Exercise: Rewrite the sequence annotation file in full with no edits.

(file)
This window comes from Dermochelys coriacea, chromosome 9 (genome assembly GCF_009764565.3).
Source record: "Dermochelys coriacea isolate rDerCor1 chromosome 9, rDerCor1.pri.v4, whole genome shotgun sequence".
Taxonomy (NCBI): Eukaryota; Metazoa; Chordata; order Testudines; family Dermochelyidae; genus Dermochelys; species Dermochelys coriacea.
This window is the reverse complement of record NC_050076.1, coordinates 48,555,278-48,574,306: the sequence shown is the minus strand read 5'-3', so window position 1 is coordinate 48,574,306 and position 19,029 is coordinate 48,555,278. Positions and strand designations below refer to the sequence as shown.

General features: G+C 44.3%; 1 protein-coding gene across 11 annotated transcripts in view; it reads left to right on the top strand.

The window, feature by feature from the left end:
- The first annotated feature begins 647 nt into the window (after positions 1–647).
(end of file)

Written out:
This window comes from Dermochelys coriacea, chromosome 9 (genome assembly GCF_009764565.3).
Source record: "Dermochelys coriacea isolate rDerCor1 chromosome 9, rDerCor1.pri.v4, whole genome shotgun sequence".
Taxonomy (NCBI): Eukaryota; Metazoa; Chordata; order Testudines; family Dermochelyidae; genus Dermochelys; species Dermochelys coriacea.
This window is the reverse complement of record NC_050076.1, coordinates 48,555,278-48,574,306: the sequence shown is the minus strand read 5'-3', so window position 1 is coordinate 48,574,306 and position 19,029 is coordinate 48,555,278. Positions and strand designations below refer to the sequence as shown.

General features: G+C 44.3%; 1 protein-coding gene across 11 annotated transcripts in view; it reads left to right on the top strand.

The window, feature by feature from the left end:
- The first annotated feature begins 647 nt into the window (after positions 1–647).